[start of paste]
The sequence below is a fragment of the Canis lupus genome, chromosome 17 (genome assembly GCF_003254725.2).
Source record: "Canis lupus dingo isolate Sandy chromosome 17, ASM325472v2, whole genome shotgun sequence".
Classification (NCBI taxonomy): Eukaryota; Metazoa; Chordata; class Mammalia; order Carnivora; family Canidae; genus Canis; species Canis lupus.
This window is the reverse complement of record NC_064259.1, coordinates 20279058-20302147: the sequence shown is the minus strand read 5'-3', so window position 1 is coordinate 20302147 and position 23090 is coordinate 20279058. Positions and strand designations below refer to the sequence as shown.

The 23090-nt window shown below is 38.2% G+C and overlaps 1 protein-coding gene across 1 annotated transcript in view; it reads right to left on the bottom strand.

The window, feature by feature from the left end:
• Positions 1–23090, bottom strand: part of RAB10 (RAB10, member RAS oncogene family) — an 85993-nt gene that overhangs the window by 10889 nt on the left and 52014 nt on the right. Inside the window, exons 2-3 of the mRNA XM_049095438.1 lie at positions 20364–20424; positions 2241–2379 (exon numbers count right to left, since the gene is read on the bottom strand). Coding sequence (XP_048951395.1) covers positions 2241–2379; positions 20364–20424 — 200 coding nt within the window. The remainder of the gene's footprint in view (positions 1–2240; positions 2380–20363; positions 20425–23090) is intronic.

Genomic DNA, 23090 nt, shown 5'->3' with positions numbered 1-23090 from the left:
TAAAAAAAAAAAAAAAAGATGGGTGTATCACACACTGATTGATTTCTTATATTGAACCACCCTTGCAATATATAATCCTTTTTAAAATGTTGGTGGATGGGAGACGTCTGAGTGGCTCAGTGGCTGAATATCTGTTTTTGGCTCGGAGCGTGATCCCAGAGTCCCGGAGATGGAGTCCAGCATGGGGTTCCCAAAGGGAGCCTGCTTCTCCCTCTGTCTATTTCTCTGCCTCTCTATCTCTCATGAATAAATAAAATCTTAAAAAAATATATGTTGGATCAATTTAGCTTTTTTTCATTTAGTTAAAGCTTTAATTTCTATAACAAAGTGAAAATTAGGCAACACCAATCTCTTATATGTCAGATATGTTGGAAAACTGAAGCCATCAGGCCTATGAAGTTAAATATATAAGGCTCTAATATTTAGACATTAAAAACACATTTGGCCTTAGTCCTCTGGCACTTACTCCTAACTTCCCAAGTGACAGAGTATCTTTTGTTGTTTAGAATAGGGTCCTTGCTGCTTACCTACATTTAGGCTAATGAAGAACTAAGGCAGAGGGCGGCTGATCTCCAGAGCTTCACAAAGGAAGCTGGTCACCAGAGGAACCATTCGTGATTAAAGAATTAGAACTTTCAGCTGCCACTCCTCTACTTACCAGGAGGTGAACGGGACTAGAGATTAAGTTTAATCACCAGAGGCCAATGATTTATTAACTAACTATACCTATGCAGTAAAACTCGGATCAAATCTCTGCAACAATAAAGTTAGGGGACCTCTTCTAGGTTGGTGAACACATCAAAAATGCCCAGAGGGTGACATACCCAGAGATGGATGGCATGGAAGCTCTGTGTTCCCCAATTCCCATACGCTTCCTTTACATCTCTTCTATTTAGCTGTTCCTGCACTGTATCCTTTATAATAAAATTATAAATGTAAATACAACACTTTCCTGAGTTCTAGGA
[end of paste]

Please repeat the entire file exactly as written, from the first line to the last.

The sequence below is a fragment of the Canis lupus genome, chromosome 17 (genome assembly GCF_003254725.2).
Source record: "Canis lupus dingo isolate Sandy chromosome 17, ASM325472v2, whole genome shotgun sequence".
Classification (NCBI taxonomy): Eukaryota; Metazoa; Chordata; class Mammalia; order Carnivora; family Canidae; genus Canis; species Canis lupus.
This window is the reverse complement of record NC_064259.1, coordinates 20279058-20302147: the sequence shown is the minus strand read 5'-3', so window position 1 is coordinate 20302147 and position 23090 is coordinate 20279058. Positions and strand designations below refer to the sequence as shown.

The 23090-nt window shown below is 38.2% G+C and overlaps 1 protein-coding gene across 1 annotated transcript in view; it reads right to left on the bottom strand.

The window, feature by feature from the left end:
• Positions 1–23090, bottom strand: part of RAB10 (RAB10, member RAS oncogene family) — an 85993-nt gene that overhangs the window by 10889 nt on the left and 52014 nt on the right. Inside the window, exons 2-3 of the mRNA XM_049095438.1 lie at positions 20364–20424; positions 2241–2379 (exon numbers count right to left, since the gene is read on the bottom strand). Coding sequence (XP_048951395.1) covers positions 2241–2379; positions 20364–20424 — 200 coding nt within the window. The remainder of the gene's footprint in view (positions 1–2240; positions 2380–20363; positions 20425–23090) is intronic.

Genomic DNA, 23090 nt, shown 5'->3' with positions numbered 1-23090 from the left:
TAAAAAAAAAAAAAAAAGATGGGTGTATCACACACTGATTGATTTCTTATATTGAACCACCCTTGCAATATATAATCCTTTTTAAAATGTTGGTGGATGGGAGACGTCTGAGTGGCTCAGTGGCTGAATATCTGTTTTTGGCTCGGAGCGTGATCCCAGAGTCCCGGAGATGGAGTCCAGCATGGGGTTCCCAAAGGGAGCCTGCTTCTCCCTCTGTCTATTTCTCTGCCTCTCTATCTCTCATGAATAAATAAAATCTTAAAAAAATATATGTTGGATCAATTTAGCTTTTTTTCATTTAGTTAAAGCTTTAATTTCTATAACAAAGTGAAAATTAGGCAACACCAATCTCTTATATGTCAGATATGTTGGAAAACTGAAGCCATCAGGCCTATGAAGTTAAATATATAAGGCTCTAATATTTAGACATTAAAAACACATTTGGCCTTAGTCCTCTGGCACTTACTCCTAACTTCCCAAGTGACAGAGTATCTTTTGTTGTTTAGAATAGGGTCCTTGCTGCTTACCTACATTTAGGCTAATGAAGAACTAAGGCAGAGGGCGGCTGATCTCCAGAGCTTCACAAAGGAAGCTGGTCACCAGAGGAACCATTCGTGATTAAAGAATTAGAACTTTCAGCTGCCACTCCTCTACTTACCAGGAGGTGAACGGGACTAGAGATTAAGTTTAATCACCAGAGGCCAATGATTTATTAACTAACTATACCTATGCAGTAAAACTCGGATCAAATCTCTGCAACAATAAAGTTAGGGGACCTCTTCTAGGTTGGTGAACACATCAAAAATGCCCAGAGGGTGACATACCCAGAGATGGATGGCATGGAAGCTCTGTGTTCCCCAATTCCCATACGCTTCCTTTACATCTCTTCTATTTAGCTGTTCCTGCACTGTATCCTTTATAATAAAATTATAAATGTAAATACAACACTTTCCTGAGTTCTAGGA